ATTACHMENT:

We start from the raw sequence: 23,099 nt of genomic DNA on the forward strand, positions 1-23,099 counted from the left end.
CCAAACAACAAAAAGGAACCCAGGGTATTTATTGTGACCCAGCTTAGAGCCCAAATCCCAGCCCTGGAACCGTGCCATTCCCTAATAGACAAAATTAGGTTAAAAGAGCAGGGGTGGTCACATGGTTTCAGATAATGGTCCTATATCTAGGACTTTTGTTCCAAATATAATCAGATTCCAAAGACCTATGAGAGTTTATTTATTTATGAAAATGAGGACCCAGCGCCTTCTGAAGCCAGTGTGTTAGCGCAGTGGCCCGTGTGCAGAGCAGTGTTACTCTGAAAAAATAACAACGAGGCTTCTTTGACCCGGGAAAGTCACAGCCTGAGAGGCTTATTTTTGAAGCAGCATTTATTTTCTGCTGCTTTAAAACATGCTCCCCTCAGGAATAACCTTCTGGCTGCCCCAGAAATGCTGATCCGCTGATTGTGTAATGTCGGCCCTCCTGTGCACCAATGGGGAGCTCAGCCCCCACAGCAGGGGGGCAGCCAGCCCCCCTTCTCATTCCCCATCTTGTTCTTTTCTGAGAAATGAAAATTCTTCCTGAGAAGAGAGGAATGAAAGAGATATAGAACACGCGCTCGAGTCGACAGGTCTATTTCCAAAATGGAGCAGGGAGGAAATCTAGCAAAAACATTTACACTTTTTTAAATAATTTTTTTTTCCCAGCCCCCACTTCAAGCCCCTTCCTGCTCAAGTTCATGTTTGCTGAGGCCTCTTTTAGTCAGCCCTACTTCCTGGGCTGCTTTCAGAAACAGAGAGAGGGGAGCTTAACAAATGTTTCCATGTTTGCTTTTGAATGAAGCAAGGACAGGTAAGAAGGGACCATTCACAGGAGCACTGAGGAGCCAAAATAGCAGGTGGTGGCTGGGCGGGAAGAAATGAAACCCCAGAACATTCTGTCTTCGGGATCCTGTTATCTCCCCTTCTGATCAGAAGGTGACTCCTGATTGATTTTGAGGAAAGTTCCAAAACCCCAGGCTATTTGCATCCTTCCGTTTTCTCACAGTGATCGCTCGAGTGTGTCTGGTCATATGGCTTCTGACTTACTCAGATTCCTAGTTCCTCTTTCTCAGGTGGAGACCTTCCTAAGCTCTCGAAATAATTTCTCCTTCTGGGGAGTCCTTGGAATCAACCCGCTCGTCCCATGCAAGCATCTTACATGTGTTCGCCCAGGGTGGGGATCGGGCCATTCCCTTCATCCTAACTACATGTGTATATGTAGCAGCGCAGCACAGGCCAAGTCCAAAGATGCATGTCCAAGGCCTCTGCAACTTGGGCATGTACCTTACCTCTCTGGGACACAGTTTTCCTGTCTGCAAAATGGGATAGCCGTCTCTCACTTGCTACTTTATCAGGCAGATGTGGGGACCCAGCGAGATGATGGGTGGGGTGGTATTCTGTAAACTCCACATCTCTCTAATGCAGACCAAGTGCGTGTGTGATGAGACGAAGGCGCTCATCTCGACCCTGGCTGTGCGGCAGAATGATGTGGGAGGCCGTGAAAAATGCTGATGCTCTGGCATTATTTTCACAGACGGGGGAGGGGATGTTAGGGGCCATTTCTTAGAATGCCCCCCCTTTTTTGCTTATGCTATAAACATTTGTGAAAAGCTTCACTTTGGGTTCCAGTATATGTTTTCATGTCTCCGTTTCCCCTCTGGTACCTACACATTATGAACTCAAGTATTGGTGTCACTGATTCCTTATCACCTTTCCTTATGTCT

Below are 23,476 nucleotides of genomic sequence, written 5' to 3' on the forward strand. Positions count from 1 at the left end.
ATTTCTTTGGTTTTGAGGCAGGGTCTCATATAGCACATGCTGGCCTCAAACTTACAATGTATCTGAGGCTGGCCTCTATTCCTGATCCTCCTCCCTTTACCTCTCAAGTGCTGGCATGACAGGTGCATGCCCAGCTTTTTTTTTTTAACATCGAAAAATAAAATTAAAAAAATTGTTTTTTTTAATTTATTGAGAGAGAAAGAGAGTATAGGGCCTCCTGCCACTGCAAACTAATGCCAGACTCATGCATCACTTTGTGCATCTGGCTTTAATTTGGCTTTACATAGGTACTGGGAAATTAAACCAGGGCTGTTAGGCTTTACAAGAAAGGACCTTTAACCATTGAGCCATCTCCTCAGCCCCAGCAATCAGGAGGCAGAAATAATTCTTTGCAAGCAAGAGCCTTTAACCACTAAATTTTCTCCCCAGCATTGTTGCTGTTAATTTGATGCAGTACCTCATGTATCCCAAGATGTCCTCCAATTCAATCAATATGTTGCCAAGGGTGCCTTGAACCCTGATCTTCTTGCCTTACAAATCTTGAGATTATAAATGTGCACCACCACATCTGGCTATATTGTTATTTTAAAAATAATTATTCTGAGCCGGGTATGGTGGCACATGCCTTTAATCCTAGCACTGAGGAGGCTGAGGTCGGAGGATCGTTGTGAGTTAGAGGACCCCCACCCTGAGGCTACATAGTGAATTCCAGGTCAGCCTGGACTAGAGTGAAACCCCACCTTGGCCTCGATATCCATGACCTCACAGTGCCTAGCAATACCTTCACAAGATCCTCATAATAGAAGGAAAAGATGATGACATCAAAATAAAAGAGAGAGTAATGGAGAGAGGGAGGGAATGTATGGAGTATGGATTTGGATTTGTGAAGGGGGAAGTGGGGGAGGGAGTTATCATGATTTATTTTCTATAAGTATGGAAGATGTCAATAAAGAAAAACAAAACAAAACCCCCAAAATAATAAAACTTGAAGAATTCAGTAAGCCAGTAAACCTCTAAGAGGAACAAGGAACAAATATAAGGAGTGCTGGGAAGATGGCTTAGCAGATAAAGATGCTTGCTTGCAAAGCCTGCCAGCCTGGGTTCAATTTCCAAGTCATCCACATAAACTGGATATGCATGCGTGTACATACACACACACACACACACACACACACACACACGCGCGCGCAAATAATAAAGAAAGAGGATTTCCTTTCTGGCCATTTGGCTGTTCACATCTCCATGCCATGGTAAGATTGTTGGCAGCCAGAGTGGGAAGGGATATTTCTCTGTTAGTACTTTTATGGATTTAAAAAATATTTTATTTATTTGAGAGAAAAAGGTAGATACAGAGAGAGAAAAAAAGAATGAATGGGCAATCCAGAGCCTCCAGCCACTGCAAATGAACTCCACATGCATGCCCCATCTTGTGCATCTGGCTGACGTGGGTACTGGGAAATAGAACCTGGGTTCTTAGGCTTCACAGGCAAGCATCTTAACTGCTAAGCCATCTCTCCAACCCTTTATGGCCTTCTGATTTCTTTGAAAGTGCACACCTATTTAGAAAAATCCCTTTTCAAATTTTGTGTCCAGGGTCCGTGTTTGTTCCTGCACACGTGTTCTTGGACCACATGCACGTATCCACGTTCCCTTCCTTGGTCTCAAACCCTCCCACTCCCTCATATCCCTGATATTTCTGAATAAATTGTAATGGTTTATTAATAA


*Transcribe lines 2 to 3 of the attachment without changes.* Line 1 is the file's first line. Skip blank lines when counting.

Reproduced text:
CCAAACAACAAAAAGGAACCCAGGGTATTTATTGTGACCCAGCTTAGAGCCCAAATCCCAGCCCTGGAACCGTGCCATTCCCTAATAGACAAAATTAGGTTAAAAGAGCAGGGGTGGTCACATGGTTTCAGATAATGGTCCTATATCTAGGACTTTTGTTCCAAATATAATCAGATTCCAAAGACCTATGAGAGTTTATTTATTTATGAAAATGAGGACCCAGCGCCTTCTGAAGCCAGTGTGTTAGCGCAGTGGCCCGTGTGCAGAGCAGTGTTACTCTGAAAAAATAACAACGAGGCTTCTTTGACCCGGGAAAGTCACAGCCTGAGAGGCTTATTTTTGAAGCAGCATTTATTTTCTGCTGCTTTAAAACATGCTCCCCTCAGGAATAACCTTCTGGCTGCCCCAGAAATGCTGATCCGCTGATTGTGTAATGTCGGCCCTCCTGTGCACCAATGGGGAGCTCAGCCCCCACAGCAGGGGGGCAGCCAGCCCCCCTTCTCATTCCCCATCTTGTTCTTTTCTGAGAAATGAAAATTCTTCCTGAGAAGAGAGGAATGAAAGAGATATAGAACACGCGCTCGAGTCGACAGGTCTATTTCCAAAATGGAGCAGGGAGGAAATCTAGCAAAAACATTTACACTTTTTTAAATAATTTTTTTTTCCCAGCCCCCACTTCAAGCCCCTTCCTGCTCAAGTTCATGTTTGCTGAGGCCTCTTTTAGTCAGCCCTACTTCCTGGGCTGCTTTCAGAAACAGAGAGAGGGGAGCTTAACAAATGTTTCCATGTTTGCTTTTGAATGAAGCAAGGACAGGTAAGAAGGGACCATTCACAGGAGCACTGAGGAGCCAAAATAGCAGGTGGTGGCTGGGCGGGAAGAAATGAAACCCCAGAACATTCTGTCTTCGGGATCCTGTTATCTCCCCTTCTGATCAGAAGGTGACTCCTGATTGATTTTGAGGAAAGTTCCAAAACCCCAGGCTATTTGCATCCTTCCGTTTTCTCACAGTGATCGCTCGAGTGTGTCTGGTCATATGGCTTCTGACTTACTCAGATTCCTAGTTCCTCTTTCTCAGGTGGAGACCTTCCTAAGCTCTCGAAATAATTTCTCCTTCTGGGGAGTCCTTGGAATCAACCCGCTCGTCCCATGCAAGCATCTTACATGTGTTCGCCCAGGGTGGGGATCGGGCCATTCCCTTCATCCTAACTACATGTGTATATGTAGCAGCGCAGCACAGGCCAAGTCCAAAGATGCATGTCCAAGGCCTCTGCAACTTGGGCATGTACCTTACCTCTCTGGGACACAGTTTTCCTGTCTGCAAAATGGGATAGCCGTCTCTCACTTGCTACTTTATCAGGCAGATGTGGGGACCCAGCGAGATGATGGGTGGGGTGGTATTCTGTAAACTCCACATCTCTCTAATGCAGACCAAGTGCGTGTGTGATGAGACGAAGGCGCTCATCTCGACCCTGGCTGTGCGGCAGAATGATGTGGGAGGCCGTGAAAAATGCTGATGCTCTGGCATTATTTTCACAGACGGGGGAGGGGATGTTAGGGGCCATTTCTTAGAATGCCCCCCCTTTTTTGCTTATGCTATAAACATTTGTGAAAAGCTTCACTTTGGGTTCCAGTATATGTTTTCATGTCTCCGTTTCCCCTCTGGTACCTACACATTATGAACTCAAGTATTGGTGTCACTGATTCCTTATCACCTTTCCTTATGTCT

Below are 23,476 nucleotides of genomic sequence, written 5' to 3' on the forward strand. Positions count from 1 at the left end.